Why Miami, the US gateway to Latin America, is on the up

Miami, ranked 27th on the Global Cities Index, is a hub that plays a crucial role in trade between the US and Latin America.

08-07-2017
Miami-ocean-drive

Authors

Hugo Machin
Co-Head of Global Listed Real Assets

On our recent trip to Miami we found a city that is on the up. It has been bolstered by trade with Latin America. But its increasing importance is also reflected by two contrasting elements of the city: its rapidly improving transport infrastructure and growing arts scene, which we explore in greater detail here.

Transport

Miami International Airport (MIA) clearly plays an important role in the city’s appeal.

It has more scheduled non-stop cargo flights to Latin America and the Caribbean than Orlando, Houston, New Orleans, Atlanta, Tampa, and New York's Kennedy airports combined. It is also one of American Airlines’ ten busiest hubs and its completed $500 million Cargo Development Program includes 17 new cargo buildings, amounting to more than 3.5 million gross square feet.

MIA and the General Aviation Airport’s annual economic impact on Miami-Dade County is approximately $26.7 billion.

Meanwhile, Miami boasts an impressive rail network. The Metrorail is a 25-mile dual track, elevated rapid transit system, which currently uses 136 train cars. Then there is the free, mass transit, automated Metromover, a 4.4 mile electrically powered and fully automated railway which connects with Metrorail and Metrobus stations.

The Metrobus system serves all the major shopping, entertainment and cultural centres in the Miami-Dade County 365 days a year.

Arts

Our visit to Miami’s design district confirmed that there is a further component to the city emerging.

As the New York Times reported in December 2016: “Few cities have come so far and so fast as Miami in terms of creating new, year-round arts institutions”.

We think a vibrant arts scene is crucial in announcing that a city has arrived. Cultural attractions provide a further leg-up in economic consumption, as locals and visitors look to spend more time in a city, making it a destination and not just a place to do business.

Our verdict

Miami has many elements we look for when investing in a city. The foundations are built on the trade and infrastructure that fuels the economy.

When assessing the constituents of the Schroders Global Cities index, we see cities that are exposed largely to just one industry as potentially vulnerable to structural downturns. In Miami’s case, it has a number of strings to its bow: a strong service sector, tourism and its role as a trade hub.

But Latin America is the key to Miami, with 65% of the population speaking Spanish.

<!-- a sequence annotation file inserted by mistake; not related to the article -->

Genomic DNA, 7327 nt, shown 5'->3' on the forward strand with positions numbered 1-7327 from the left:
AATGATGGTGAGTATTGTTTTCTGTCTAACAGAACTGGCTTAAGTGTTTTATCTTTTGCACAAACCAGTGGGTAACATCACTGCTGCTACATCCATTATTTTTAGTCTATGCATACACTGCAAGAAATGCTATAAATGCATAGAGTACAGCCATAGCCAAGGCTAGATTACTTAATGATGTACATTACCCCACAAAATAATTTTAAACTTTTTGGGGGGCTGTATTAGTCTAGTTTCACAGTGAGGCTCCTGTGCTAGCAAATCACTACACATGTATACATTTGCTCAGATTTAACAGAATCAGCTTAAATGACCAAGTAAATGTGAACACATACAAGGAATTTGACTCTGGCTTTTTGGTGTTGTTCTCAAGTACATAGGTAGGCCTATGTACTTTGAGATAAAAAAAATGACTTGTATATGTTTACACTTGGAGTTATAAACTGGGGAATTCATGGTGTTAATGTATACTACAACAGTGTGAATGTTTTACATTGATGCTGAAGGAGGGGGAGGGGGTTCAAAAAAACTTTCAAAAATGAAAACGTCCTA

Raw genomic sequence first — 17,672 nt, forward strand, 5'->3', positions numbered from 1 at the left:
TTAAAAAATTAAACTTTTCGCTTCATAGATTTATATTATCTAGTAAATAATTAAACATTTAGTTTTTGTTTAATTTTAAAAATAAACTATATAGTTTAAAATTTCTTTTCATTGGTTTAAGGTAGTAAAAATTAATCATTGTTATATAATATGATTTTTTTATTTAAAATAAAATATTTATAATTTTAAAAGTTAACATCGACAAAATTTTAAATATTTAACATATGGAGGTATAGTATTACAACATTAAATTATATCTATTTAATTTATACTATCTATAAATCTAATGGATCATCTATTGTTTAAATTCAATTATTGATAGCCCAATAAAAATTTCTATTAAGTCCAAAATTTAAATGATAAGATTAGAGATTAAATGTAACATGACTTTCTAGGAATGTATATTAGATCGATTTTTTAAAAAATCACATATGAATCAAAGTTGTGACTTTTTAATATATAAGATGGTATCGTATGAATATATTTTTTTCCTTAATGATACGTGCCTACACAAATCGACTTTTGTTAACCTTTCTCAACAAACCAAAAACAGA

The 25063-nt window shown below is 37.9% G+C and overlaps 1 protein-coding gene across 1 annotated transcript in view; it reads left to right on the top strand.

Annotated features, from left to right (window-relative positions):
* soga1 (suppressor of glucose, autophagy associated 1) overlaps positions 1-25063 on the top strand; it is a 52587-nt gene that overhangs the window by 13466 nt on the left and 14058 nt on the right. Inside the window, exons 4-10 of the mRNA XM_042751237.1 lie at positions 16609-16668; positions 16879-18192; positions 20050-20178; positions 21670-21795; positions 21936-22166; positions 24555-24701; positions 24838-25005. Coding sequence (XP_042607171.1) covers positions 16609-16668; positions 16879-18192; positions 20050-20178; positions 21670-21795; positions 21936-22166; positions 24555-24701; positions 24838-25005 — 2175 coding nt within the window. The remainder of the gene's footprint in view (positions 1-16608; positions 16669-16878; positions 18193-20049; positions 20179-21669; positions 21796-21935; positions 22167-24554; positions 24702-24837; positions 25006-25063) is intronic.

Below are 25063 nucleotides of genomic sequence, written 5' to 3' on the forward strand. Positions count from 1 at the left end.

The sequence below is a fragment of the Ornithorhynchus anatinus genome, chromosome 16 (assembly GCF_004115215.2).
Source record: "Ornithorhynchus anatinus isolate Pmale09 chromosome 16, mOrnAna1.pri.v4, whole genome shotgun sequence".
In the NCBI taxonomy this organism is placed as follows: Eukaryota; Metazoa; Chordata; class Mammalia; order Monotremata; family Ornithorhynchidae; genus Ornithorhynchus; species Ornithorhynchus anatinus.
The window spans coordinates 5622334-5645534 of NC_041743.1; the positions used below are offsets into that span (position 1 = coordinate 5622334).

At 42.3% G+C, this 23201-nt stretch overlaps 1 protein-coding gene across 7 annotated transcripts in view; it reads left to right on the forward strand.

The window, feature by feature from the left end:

There is also a sense that Miami is maturing and shaking off its seedy image of the 1980s. The arts scene is cementing Miami as a vibrant international hub. This is a strong fillip to the already well-established financial services sector in the city.

Miami ranks high on the Schroders Global Cities index and we think it is well-positioned to continue to grow.

 

Miami-data
 

Strengths

  • Strong service sector facilitating Latin American trade
  • Miami International Airport is an important hub and is gaining increased market share in the world’s cargo market.
  • Improving Metrorail and Metromover system
  • Burgeoning arts scene focused on the design district
  • Continued draw of tourism

Weaknesses

  • Higher education is not strong as other higher ranked cities
  • Traffic: Miami’s roads struggle at peak hours and the city’s traffic is ranked ninth worst in the TomTom traffic index for the US.

Subscribe to our Insights

Visit our preference center, where you can choose which Schroders Insights you would like to receive

The views and opinions contained herein are those of Schroders’ investment teams and/or Economics Group, and do not necessarily represent Schroder Investment Management North America Inc.’s house views. These views are subject to change. This information is intended to be for information purposes only and it is not intended as promotional material in any respect.

Authors

Hugo Machin
Co-Head of Global Listed Real Assets

Topics

Please consider a fund's investment objectives, risks, charges and expenses carefully before investing. The Schroder mutual funds (the “Funds”) are distributed by The Hartford Funds, a member of FINRA. To obtain product risk and other information on any Schroders Fund, please click the following link. Read the prospectus carefully before investing. To obtain any further information call your financial advisor or call The Hartford Funds at 1-800-456-7526 for Individual Investors.  The Hartford Funds is not an affiliate of Schroders plc.

Schroder Investment Management North America Inc. (“SIMNA”) is an SEC registered investment adviser, CRD Number 105820, providing asset management products and services to clients in the US and registered as a Portfolio Manager with the securities regulatory authorities in Canada.  Schroder Fund Advisors LLC (“SFA”) is a wholly-owned subsidiary of SIMNA Inc. and is registered as a limited purpose broker-dealer with FINRA and as an Exempt Market Dealer with the securities regulatory authorities in Canada.  SFA markets certain investment vehicles for which other Schroders entities are investment advisers.

For illustrative purposes only and does not constitute a recommendation to invest in the above-mentioned security/sector/country.

Schroders Capital is the private markets investment division of Schroders plc. Schroders Capital Management (US) Inc. (‘Schroders Capital US’) is registered as an investment adviser with the US Securities and Exchange Commission (SEC).It provides asset management products and services to clients in the United States and Canada.For more information, visit www.schroderscapital.com

SIMNA, SFA and Schroders Capital are wholly owned subsidiaries of Schroders plc.